Fiscal Policy In An Ageing Society

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At Moody’s we spend a great deal of time studying the issue of pension burdens for countries around the world.

To prepare for the upcoming demographic transition, most countries have been trying to improve their fundamental fiscal position to at least accommodate some of the cost increases in future pension claims. Therefore, it is not surprising to see that most developed countries have tried to reign in their public sector debt, with varying degrees of success. Despite the numbers noted above, which capture net present values, there are different trajectories for the implied debt build-up among the various countries depending upon the individual country’s demographics. For instance, almost all developed countries have very low birth rates. What usually distinguishes one country from another demographically is the rate of immigration. Those countries with significant immigration have a longer time horizon over which to deal with the debt burden. Countries with traditionally low levels of immigration, for instance Italy and Japan, will simply age more rapidly than most of the other major developed countries.

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About Edward Hugh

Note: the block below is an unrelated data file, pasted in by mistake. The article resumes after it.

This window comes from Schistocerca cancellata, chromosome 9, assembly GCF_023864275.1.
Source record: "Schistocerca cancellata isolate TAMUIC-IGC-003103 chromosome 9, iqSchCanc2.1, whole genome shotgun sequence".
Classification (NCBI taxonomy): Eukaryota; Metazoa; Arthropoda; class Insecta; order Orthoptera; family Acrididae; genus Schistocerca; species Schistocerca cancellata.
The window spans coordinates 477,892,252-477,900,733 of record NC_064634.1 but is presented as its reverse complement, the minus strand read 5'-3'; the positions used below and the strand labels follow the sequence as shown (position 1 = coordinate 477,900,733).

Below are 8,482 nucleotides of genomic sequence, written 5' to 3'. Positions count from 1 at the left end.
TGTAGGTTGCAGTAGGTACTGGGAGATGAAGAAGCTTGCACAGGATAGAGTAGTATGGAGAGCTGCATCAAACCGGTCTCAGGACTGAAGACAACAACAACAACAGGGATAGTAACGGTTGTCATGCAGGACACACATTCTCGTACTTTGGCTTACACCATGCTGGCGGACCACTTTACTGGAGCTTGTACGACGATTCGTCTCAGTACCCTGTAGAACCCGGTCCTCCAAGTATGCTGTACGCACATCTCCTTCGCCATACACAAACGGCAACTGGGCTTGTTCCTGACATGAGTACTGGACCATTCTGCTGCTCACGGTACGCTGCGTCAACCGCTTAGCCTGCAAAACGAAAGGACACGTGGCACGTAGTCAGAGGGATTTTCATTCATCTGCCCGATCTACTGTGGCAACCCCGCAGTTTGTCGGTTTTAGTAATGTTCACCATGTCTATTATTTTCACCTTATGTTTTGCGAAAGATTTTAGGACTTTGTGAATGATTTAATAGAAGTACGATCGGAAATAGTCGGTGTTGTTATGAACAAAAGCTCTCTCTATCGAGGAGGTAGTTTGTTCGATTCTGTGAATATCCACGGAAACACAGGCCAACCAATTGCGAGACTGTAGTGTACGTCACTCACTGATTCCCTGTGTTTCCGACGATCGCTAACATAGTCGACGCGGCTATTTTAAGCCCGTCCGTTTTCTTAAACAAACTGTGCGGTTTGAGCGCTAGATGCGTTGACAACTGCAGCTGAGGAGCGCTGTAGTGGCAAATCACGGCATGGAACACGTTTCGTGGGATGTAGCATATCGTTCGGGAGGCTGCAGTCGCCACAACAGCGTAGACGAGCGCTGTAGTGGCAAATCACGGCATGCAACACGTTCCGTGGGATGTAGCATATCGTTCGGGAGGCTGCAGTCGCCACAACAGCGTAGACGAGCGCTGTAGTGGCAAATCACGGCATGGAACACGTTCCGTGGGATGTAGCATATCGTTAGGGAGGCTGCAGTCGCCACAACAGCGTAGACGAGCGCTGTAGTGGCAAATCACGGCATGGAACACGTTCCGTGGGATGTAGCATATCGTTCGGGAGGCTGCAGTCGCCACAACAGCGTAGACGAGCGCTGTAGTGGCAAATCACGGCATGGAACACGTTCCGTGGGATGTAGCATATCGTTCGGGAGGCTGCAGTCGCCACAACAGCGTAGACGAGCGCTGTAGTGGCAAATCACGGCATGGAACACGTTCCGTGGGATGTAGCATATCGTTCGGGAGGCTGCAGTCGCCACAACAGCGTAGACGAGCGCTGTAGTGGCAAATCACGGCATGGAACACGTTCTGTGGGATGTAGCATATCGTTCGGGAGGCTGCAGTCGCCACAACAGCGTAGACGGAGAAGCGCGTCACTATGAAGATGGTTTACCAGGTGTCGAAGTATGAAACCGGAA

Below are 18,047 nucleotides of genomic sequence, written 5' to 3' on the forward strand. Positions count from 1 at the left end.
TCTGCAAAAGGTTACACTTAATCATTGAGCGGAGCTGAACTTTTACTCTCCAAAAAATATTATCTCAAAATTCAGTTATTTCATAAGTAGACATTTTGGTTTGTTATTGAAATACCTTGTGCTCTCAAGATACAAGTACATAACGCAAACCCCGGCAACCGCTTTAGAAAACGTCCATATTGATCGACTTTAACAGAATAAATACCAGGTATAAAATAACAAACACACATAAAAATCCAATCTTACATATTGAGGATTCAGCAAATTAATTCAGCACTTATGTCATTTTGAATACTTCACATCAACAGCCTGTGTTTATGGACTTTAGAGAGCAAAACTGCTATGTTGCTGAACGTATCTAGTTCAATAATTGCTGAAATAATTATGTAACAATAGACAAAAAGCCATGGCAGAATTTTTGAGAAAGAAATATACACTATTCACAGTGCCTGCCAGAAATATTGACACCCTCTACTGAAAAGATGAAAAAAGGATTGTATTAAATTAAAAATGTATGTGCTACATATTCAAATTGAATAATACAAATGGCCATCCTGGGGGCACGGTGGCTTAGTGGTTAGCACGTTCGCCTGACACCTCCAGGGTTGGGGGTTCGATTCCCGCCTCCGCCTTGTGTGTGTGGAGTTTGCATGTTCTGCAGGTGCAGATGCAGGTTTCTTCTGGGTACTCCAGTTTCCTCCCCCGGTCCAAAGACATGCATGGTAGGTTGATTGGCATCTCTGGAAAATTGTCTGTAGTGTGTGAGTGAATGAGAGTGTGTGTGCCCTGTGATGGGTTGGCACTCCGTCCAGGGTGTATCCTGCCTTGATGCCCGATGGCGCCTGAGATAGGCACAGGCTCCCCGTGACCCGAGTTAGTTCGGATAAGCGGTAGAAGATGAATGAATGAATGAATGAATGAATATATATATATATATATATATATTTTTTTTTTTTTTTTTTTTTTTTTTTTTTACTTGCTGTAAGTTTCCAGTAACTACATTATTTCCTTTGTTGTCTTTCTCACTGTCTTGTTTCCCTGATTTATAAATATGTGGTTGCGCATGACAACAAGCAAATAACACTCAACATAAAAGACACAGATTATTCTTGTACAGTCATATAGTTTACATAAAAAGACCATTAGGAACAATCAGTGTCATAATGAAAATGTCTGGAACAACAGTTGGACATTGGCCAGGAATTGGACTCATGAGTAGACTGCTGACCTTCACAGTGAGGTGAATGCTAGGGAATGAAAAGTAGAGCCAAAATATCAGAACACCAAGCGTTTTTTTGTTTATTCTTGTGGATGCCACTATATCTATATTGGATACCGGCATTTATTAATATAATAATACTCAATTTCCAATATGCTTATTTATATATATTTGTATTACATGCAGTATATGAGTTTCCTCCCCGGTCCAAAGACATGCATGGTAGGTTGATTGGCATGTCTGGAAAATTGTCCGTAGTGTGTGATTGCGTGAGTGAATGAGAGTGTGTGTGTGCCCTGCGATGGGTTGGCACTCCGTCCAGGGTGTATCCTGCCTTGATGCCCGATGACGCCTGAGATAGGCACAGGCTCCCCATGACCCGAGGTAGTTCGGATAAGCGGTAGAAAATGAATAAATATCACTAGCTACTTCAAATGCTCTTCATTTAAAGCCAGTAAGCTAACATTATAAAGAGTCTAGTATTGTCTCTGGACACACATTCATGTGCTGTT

Edward 'the bonobo is a Catalan economist of British extraction. After being born, brought-up and educated in the United Kingdom, Edward subsequently settled in Barcelona where he has now lived for over 15 years. As a consequence Edward considers himself to be "Catalan by adoption". He has also to some extent been "adopted by Catalonia", since throughout the current economic crisis he has been a constant voice on TV, radio and in the press arguing in favor of the need for some kind of internal devaluation if Spain wants to stay inside the Euro. By inclination he is a macro economist, but his obsession with trying to understand the economic impact of demographic changes has often taken him far from home, off and away from the more tranquil and placid pastures of the dismal science, into the bracken and thicket of demography, anthropology, biology, sociology and systems theory. All of which has lead him to ask himself whether Thomas Wolfe was not in fact right when he asserted that the fact of the matter is "you can never go home again".